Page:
Spiral Heads and Reading the Grain

      Spiral insert knives are great for eliminating tearout, but just learning to read the grain can take you a long way. October 15, 2010

Question
I have an 8" Jet jointer (a run of the mill offshore machine). Is it worth putting in the money for an aftermarket spiral cutter head?

Forum Responses
(Solid Wood Machining Forum)
From contributor A:
Why are you interested in the spiral head?



From contributor F:
I have been jointing the edges and faces of solid hardwood for decades using straight high speed steel knives only. I check by eye for the best feed direction with regards to the grain and take a pass. If I get tearout, I flip the board 180 degrees and take a second pass. I now know the best feed direction for that board and keep track of it with a simple mark on the endgrain for all further milling operations. After the first pass on a board, I also know how fast I can joint that particular edge or face and still avoid tearout.

As far as I can remember, the only specie I have ever had and serious trouble jointing or planing was birdseye maple. Not trying to dissuade you from spiral, but rather point out that regular cutter heads work fine if an operator is old school enough to consider the grain direction of the boards he is machining.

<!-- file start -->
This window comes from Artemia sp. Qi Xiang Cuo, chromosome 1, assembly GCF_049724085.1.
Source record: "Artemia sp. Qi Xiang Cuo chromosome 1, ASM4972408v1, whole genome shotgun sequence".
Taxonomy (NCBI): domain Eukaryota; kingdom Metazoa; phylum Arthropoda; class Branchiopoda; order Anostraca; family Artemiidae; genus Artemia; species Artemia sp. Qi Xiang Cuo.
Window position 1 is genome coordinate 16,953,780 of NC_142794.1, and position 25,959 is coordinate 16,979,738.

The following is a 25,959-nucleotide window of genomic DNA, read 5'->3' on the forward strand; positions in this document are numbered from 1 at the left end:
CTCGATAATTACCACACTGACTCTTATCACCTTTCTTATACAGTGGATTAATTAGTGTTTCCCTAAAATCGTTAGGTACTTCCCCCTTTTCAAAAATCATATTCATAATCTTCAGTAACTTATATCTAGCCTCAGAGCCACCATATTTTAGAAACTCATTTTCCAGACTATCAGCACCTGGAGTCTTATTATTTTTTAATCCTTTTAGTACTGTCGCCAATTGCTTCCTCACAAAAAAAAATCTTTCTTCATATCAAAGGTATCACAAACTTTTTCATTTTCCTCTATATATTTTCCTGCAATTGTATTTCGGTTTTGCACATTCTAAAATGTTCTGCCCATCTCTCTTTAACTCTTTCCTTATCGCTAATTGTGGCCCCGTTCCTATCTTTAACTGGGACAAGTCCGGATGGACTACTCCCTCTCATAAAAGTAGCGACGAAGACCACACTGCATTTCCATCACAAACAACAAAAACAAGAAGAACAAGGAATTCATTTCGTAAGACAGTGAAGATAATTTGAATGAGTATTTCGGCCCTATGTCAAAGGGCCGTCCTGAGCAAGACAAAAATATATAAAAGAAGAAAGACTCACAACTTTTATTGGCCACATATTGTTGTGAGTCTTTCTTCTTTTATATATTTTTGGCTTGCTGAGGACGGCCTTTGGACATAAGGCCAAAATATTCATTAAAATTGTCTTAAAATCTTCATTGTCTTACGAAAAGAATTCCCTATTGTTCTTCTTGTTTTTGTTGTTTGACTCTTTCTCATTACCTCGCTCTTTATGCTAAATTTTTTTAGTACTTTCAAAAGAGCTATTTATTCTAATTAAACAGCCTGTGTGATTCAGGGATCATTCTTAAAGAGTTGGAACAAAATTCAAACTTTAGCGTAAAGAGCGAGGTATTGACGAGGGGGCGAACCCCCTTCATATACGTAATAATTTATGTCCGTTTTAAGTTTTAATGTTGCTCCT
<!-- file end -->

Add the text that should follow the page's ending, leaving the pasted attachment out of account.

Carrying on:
From contributor R:
We recently added a spiral head to our 16" Invicta jointer. Huge difference! I still read the grain of the boards and feed them properly, but mostly so that I know which way to feed them into the planer.

The spiral really works well on figured woods, and is far easier to feed, as well as quieter. One big advantage is that if someone misses a staple, it is quick and easy to rotate a couple of the inserts rather than having to regrind the full knives.

That said, I would question adding on to an 8" jointer. Is the jointer worth the cost of the spiral and the labor to swap it over? 8" is pretty limited for most professional shops, and I'm guessing you may be much happier buying a larger jointer with the spiral already mounted. In the current economy, there is quite a lot of good used equipment on the market, and the prices are great.



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